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W.Va. M.P. platoon headed to Gitmo

By Lydia Nuzum, Staff writer
CHRIS DORST | Sunday Gazette-Mail
Following a farewell ceremony in Fayetteville, David Wray of Beckley, a member of the 863rd Military Police Company, gets a hug from friend Pam Lilly as his mother, Donna French, looks on. The platoon leaves Sunday for training in Texas, before deploying to the terrorist detention facility on the U.S. Navy base at Guantanamo Bay, Cuba.
CHRIS DORST | Sunday Gazette-Mail Thirty soldiers from the Glen Jean-based 863rd Military Police Company stand in formation during Saturday’s farewell ceremony for the soldiers and their families. They were activated for a deployment to Guantanamo Bay, Cuba. They depart Sunday for two months of training in Texas before continuing on to Cuba.
CHRIS DORST | Sunday Gazette-Mail Maj. Gen. James A. Hoyer, adjutant general of the West Virginia National Guard, talks with U.S. Army Sgt. 1st Class Dennis Gregory, one of the leaders of the 863rd Military Police Company, at the conclusion of Saturday’s event.

FAYETTEVILLE — Corey Showalter has known about his deployment for almost a year — as long as he has known his fiancee, Josie Athey.

“I’ll miss her,” he said.

“And I’ll miss him,” she added.

The two haven’t set a date for their wedding yet — it’s far in the future, as Showalter and 29 other members of the 863rd Military Police Company, based in Glen Jean, prepare to fly to Fort Bliss, Texas, Sunday for two months of training. From there, they will head to their assignment — a nine-month tour of duty at Guantanamo Bay, the controversial U.S. military detention facility in Cuba.

Most of the soldiers headed for Guantanamo have never been on a tour of duty before. The entire company of more than 100 soldiers was included in the original mission. However, the situation at Guantanamo changed, and 30 soldiers were asked to volunteer for the tour, which will last roughly a year.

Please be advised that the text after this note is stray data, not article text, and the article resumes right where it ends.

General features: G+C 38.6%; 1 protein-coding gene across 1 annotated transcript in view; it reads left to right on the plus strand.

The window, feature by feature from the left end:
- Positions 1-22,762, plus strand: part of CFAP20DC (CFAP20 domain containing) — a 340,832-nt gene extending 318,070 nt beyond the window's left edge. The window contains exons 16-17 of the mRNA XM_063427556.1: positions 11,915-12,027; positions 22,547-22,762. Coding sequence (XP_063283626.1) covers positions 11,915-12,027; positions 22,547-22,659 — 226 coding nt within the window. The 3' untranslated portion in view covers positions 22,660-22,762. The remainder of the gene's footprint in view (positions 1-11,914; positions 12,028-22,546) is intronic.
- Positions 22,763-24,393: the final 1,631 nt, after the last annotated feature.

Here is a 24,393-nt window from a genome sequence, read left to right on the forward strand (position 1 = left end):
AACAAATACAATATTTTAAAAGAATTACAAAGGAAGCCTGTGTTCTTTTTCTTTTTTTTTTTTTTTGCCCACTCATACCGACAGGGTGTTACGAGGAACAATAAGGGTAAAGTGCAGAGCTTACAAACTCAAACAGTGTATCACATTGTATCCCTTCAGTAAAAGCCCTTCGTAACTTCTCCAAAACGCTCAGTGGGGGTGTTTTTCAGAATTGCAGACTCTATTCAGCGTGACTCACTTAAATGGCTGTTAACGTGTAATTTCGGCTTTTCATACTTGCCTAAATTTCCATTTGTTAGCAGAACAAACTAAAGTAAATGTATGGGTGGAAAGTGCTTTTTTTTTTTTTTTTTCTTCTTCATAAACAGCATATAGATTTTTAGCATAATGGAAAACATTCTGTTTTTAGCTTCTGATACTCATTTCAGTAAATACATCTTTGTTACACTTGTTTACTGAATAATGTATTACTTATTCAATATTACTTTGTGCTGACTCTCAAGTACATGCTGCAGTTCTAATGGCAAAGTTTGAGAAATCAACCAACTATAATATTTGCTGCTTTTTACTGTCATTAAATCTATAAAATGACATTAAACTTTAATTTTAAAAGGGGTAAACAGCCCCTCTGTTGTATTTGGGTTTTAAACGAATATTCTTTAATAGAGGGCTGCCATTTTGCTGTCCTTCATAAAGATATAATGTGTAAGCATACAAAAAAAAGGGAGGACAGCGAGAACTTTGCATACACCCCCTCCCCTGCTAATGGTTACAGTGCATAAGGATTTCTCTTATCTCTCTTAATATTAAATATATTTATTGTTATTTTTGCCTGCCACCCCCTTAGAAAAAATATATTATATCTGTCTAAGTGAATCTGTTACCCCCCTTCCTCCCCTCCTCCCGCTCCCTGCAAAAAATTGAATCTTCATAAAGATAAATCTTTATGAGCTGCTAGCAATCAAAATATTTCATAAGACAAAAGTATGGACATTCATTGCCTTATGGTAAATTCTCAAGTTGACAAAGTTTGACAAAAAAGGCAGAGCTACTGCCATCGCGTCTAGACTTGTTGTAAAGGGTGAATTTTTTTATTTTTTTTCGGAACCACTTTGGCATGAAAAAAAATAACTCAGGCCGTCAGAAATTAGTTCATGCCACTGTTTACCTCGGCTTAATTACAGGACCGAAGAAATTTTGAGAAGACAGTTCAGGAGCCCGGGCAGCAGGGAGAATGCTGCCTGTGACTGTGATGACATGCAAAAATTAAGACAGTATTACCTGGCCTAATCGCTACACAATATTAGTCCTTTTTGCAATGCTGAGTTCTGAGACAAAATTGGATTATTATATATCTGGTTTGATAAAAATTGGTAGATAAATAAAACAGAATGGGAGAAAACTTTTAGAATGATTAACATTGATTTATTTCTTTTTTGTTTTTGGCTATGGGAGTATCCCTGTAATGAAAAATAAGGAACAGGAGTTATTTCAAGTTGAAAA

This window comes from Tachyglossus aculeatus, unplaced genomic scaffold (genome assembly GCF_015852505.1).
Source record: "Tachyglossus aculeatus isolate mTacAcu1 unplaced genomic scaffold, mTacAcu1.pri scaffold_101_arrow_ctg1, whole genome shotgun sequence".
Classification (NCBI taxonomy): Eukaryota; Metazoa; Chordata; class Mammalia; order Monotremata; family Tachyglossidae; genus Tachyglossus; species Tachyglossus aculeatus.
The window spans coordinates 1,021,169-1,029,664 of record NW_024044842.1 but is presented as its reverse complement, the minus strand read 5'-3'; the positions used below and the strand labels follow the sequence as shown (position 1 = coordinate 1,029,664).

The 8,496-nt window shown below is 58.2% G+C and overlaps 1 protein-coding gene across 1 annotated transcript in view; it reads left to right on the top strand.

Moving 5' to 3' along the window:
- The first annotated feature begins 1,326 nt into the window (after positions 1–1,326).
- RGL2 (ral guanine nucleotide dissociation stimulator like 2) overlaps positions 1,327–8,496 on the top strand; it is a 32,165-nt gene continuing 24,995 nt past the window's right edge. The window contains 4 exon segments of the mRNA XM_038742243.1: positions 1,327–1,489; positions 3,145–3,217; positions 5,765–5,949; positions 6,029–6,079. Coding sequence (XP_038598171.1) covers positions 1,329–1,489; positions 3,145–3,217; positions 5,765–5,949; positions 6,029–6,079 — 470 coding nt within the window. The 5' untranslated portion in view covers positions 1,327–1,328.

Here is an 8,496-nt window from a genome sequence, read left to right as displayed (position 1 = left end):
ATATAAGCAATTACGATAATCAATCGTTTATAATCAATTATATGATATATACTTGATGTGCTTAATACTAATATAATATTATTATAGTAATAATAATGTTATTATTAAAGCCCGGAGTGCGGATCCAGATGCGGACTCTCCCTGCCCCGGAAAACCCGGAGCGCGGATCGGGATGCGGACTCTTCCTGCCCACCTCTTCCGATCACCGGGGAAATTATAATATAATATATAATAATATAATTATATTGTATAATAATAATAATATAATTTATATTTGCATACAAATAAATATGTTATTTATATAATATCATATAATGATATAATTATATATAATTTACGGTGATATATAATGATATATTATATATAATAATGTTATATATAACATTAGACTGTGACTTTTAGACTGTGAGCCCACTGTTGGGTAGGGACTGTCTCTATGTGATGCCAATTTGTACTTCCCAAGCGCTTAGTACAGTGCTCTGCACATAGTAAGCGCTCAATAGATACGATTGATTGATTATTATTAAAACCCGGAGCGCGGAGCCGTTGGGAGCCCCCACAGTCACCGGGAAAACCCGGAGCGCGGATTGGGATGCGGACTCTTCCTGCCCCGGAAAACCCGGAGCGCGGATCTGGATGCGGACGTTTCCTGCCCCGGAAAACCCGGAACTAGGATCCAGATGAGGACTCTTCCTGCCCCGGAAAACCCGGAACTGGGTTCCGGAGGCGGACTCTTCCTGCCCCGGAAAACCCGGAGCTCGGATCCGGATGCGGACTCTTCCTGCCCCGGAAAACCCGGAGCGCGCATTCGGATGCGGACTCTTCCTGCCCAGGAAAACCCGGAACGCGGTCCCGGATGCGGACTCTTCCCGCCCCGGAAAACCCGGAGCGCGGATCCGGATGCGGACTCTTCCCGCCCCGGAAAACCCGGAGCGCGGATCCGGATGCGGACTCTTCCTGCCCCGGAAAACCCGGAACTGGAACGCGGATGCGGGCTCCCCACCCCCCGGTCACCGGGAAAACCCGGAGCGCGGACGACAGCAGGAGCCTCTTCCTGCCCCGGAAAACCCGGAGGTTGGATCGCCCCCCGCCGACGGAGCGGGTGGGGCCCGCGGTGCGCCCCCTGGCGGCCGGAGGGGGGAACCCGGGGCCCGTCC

“Over the past 12 months, the 863rd Military Police Company has been training in preparation for their mobilization,” said 1st Lt. Matt Schafer, executive officer of the company. 

Dallas Wolfe, commander of the 863rd, told the platoon during a farewell ceremony held Saturday in Fayetteville that their commitment to the company and their fellow soldiers would help them during their deployment.

“The bond between you will only grow stronger during your deployment,” Wolfe said. “Take care of each other, and watch over each other, because you are a family, and if you stick together, you can accomplish whatever mission is set before you.” 

The detention facility on the U.S. Navy base at Guantanamo Bay opened in 2002. It was built to detain and interrogate extremely dangerous prisoners from the war against terrorists and to prosecute war criminals. Among its population are al-Qaida’s suspected No. 3 leader, Khalid Sheikh Mohammed, considered by the 9/11 Commission to be “the principal architect of the 9/11 attacks,” as well as the confessed killer of Wall Street Journal reporter Daniel Pearl. Also held at Guantanamo is Ramzi Bin Al-Shibh, who allegedly was to take part in the attacks with the 19 al-Qaida hijackers but was denied entry into the United States.

Amnesty International, Human Rights Watch and other human rights groups have accused those running the Guantanamo facility of torture and violating the rights of detainees.

In 2009, President Obama publicly ordered that the facility be closed within a year. Despite signing an order in January 2009, opposition from Congress and the courts have kept Guantanamo Bay open. In 2011, Obama signed the Defense Authorization Bill, which placed restrictions on transferring prisoners out of Guantanamo Bay, further delaying the camp’s closure. 

Maj. Gen. James Hoyer, adjutant general of the West Virginia National Guard, commended the soldiers who volunteered for the tour, and told the platoon that their willingness to enlist and volunteer to serve abroad demonstrates their commitment to their families and protecting the nation.

“It says a lot about who you are and what you stand for,” Hoyer said. “It’s a beautiful day outside, and there are people all over this community, this state and this country, millions of people, out going about their business. They can do that, and enjoy the freedoms they have, because of people like these individuals right here that represent less than 1 percent of the population of this nation, who will stand up and stand for something.”

Reach Lydia Nuzum at or 304-348-5189. 


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